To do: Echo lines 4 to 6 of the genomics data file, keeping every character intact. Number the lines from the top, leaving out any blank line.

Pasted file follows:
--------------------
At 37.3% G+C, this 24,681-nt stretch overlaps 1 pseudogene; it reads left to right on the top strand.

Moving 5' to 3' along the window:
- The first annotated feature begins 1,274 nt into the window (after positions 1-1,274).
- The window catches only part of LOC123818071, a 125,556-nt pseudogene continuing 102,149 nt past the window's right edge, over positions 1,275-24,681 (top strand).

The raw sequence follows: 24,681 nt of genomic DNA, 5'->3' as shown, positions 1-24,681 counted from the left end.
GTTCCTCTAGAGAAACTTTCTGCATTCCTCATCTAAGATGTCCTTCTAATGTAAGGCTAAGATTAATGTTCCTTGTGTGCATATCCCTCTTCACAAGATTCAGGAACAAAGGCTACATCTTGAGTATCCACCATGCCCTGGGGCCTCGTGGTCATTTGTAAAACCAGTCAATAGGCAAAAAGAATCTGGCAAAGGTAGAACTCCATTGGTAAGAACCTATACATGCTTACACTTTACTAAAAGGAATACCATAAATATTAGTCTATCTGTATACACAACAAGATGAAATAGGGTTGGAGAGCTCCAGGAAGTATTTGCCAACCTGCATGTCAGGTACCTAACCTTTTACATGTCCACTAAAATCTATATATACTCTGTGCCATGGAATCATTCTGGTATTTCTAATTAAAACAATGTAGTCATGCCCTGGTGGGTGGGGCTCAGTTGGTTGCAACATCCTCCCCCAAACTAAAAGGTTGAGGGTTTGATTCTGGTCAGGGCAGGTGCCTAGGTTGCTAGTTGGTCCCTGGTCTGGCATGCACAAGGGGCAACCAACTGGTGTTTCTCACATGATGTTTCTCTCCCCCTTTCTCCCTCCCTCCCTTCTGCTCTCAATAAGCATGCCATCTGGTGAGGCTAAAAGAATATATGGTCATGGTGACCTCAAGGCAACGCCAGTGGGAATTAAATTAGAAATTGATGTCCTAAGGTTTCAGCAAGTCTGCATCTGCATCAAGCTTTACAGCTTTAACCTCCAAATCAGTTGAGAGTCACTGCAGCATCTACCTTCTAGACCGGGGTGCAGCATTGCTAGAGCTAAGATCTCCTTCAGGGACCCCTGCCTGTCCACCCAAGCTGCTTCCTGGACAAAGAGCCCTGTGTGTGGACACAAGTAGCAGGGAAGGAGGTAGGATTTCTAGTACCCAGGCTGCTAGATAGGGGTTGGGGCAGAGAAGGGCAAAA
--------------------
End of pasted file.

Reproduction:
- The window catches only part of LOC123818071, a 125,556-nt pseudogene continuing 102,149 nt past the window's right edge, over positions 1,275-24,681 (top strand).

The raw sequence follows: 24,681 nt of genomic DNA, 5'->3' as shown, positions 1-24,681 counted from the left end.
GTTCCTCTAGAGAAACTTTCTGCATTCCTCATCTAAGATGTCCTTCTAATGTAAGGCTAAGATTAATGTTCCTTGTGTGCATATCCCTCTTCACAAGATTCAGGAACAAAGGCTACATCTTGAGTATCCACCATGCCCTGGGGCCTCGTGGTCATTTGTAAAACCAGTCAATAGGCAAAAAGAATCTGGCAAAGGTAGAACTCCATTGGTAAGAACCTATACATGCTTACACTTTACTAAAAGGAATACCATAAATATTAGTCTATCTGTATACACAACAAGATGAAATAGGGTTGGAGAGCTCCAGGAAGTATTTGCCAACCTGCATGTCAGGTACCTAACCTTTTACATGTCCACTAAAATCTATATATACTCTGTGCCATGGAATCATTCTGGTATTTCTAATTAAAACAATGTAGTCATGCCCTGGTGGGTGGGGCTCAGTTGGTTGCAACATCCTCCCCCAAACTAAAAGGTTGAGGGTTTGATTCTGGTCAGGGCAGGTGCCTAGGTTGCTAGTTGGTCCCTGGTCTGGCATGCACAAGGGGCAACCAACTGGTGTTTCTCACATGATGTTTCTCTCCCCCTTTCTCCCTCCCTCCCTTCTGCTCTCAATAAGCATGCCATCTGGTGAGGCTAAAAGAATATATGGTCATGGTGACCTCAAGGCAACGCCAGTGGGAATTAAATTAGAAATTGATGTCCTAAGGTTTCAGCAAGTCTGCATCTGCATCAAGCTTTACAGCTTTAACCTCCAAATCAGTTGAGAGTCACTGCAGCATCTACCTTCTAGACCGGGGTGCAGCATTGCTAGAGCTAAGATCTCCTTCAGGGACCCCTGCCTGTCCACCCAAGCTGCTTCCTGGACAAAGAGCCCTGTGTGTGGACACAAGTAGCAGGGAAGGAGGTAGGATTTCTAGTACCCAGGCTGCTAGATAGGGGTTGGGGCAGAGAAGGGCAAAA